Wedding, marriage, ring

Marriage—Why Bother?!—Learn the 5 Reasons

So many don’t bother with marriage, today.

I know why.

And I know why we should bother with it, too. And I want to explain that.

Not so many years ago, everyone married, if they possibly could. Taken within the whole picture, which is probably several thousand years of marriages, the last fifty years form a very small time frame, but in that small fifty-year blip, we’ve nearly trashed the whole idea of marriage. Very few young women desire to learn homemaking, even. Everyone thinks everyone will enter the “work” force and someone else had better do the home thing, because that would be too much work.

In fact, I’ve heard more than one woman say she needed to go back to work to rest up from being home with her family. It’s that bad, in case you didn’t know.

So, to avoid the true work of being home trying to cause happiness for self and immediate family, we opt out of having an immediate family. Women live alone or in groups, in apartments, eating fast food, in filth or hiring the cleaning done, entertaining themselves with movies and other methods of generally prolonging their spoiled  childhoods.

Tired woman holding face in hands

Of course, to support this lifestyle, they must be gone all day, slaving for a wage, or else devise a method of escaping very much work on the job. Maybe you’re not one of them, but you know they’re out there and they are many. And it is not a satisfying life, generally speaking.

These ladies often have normal hormones, though, and may even think living with someone besides the girlfriends would be some kind of more exotic fun. Sometimes they find a guy they really enjoyed meeting and getting to know. Nothing wrong with that. In fact, it is not good, God says, that this guy should be a single entity. So things are progressing towards a more normal life for her.

Then, he gets this idea that marriage would tie him down. He keeps putting off the date. Hormones do their natural thing. Unbridled by Mom and Dad (she’s so old, she left home for this mess years ago) she comes to the realization that they are such close friends, they might as well be married; she’s doing his laundry already since she knows how and he’s out of town a lot…

Yep. You guessed it. They’re living together as man and wife and they’re not married.

Fifty years ago, this fact would be shocking. Embarrassing.

These days, it’s shocking to hear someone make the delineation. What!

These days, I fight embarrassment just writing it.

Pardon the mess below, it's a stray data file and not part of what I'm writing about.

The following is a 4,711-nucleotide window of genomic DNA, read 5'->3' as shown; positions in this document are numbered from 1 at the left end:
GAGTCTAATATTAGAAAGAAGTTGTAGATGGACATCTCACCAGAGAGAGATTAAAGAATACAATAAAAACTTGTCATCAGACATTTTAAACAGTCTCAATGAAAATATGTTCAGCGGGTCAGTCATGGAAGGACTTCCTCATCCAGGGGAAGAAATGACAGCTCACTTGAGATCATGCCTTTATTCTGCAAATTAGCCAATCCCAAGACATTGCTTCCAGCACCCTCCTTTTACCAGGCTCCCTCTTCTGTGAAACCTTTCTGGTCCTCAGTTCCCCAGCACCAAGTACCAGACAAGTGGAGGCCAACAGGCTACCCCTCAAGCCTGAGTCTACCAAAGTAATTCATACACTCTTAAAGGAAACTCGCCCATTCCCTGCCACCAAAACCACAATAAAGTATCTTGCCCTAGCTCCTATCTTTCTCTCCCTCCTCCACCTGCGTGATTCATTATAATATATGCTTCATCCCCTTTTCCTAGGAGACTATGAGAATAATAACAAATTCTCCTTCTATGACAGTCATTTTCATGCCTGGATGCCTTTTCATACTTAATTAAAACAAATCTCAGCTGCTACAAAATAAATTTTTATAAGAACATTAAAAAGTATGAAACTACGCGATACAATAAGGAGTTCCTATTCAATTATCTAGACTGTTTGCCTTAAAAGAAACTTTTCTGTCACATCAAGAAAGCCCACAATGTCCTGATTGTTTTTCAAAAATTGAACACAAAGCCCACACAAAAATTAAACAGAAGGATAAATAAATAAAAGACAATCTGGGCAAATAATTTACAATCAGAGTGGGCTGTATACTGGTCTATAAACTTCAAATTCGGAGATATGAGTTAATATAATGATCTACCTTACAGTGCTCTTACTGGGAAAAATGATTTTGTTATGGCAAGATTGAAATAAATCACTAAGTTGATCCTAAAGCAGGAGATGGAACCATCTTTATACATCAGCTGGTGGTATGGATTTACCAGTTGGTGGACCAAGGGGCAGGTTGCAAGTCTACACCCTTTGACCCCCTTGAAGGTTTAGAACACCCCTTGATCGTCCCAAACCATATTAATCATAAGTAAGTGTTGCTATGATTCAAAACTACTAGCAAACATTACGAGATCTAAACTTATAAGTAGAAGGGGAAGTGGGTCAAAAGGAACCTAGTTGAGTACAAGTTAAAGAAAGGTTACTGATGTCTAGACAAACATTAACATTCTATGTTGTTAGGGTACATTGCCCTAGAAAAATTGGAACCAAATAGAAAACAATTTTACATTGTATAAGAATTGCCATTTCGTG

But only about 2000 years ago, it was not such a shocking thing. Jesus confronted a woman then, who was living with a man who was not her husband. Yep, He called her out. (Not in a mean way, mind you. It was Jesus, after all, and HE gets it.)

From this, we learn it may not be such an uncommon problem.

So, let’s just analyze why we don’t bother to marry.

1. Short-sightedness.

We can be just as “one” without it; as long as we’re committed to each other, what difference does that license, a mere piece of paper, make, anyway?

2. Impatience.

We’re in love NOW; getting ready for marriage takes forever, costs too much, and would delay us another whole year.

3. Anger.

You old people just don’t get it; your own lives are a mess and you cannot tell us what to do.

4. Indecision.

We want to begin with just seeing if we can make it. Then we’ll talk about marriage.

5. Planned obsolescence.

Divorce is so expensive; this way is better.

Now. Tell me. What kind of nut begins a major, life-changing enterprise of any sort, based upon short-sightedness, impatience, anger, indecision, and planned obsolescence? Care to bet on the odds it will succeed? If you need help with that answer, just look around you.

So let’s respond. If marriage is good, what about these objections?

  1. Marriage IS the commitmentIf a couple plans a lifetime of commitment to each other, they seal that with a license, a sort of legal binding agreement, a piece of paper, yes, that proves there was a day when they both agreed marriage is good and they wanted one. And they’ve signed it in the presence of witnesses.Do you grasp this?
    I’m saying, “Marriage IS the commitment.”
    If you do not marry each other, you are not committed, not yet. You are deliberately leaving an escape door unlocked, just in case, and are in denial about it. If you are “committed” you marry, to prove it.
    I say it again, “Marriage IS the commitment.”
    And before we sniff too hard at the meaningful value of a piece of paper, why not take that piece of paper out of your wallet that says $100, and hand it to me?
  2. If he’s telling you it costs too much and takes too long, he’s probably really saying he’s not a big enough boy to take on responsibility, yet.
    Better beware.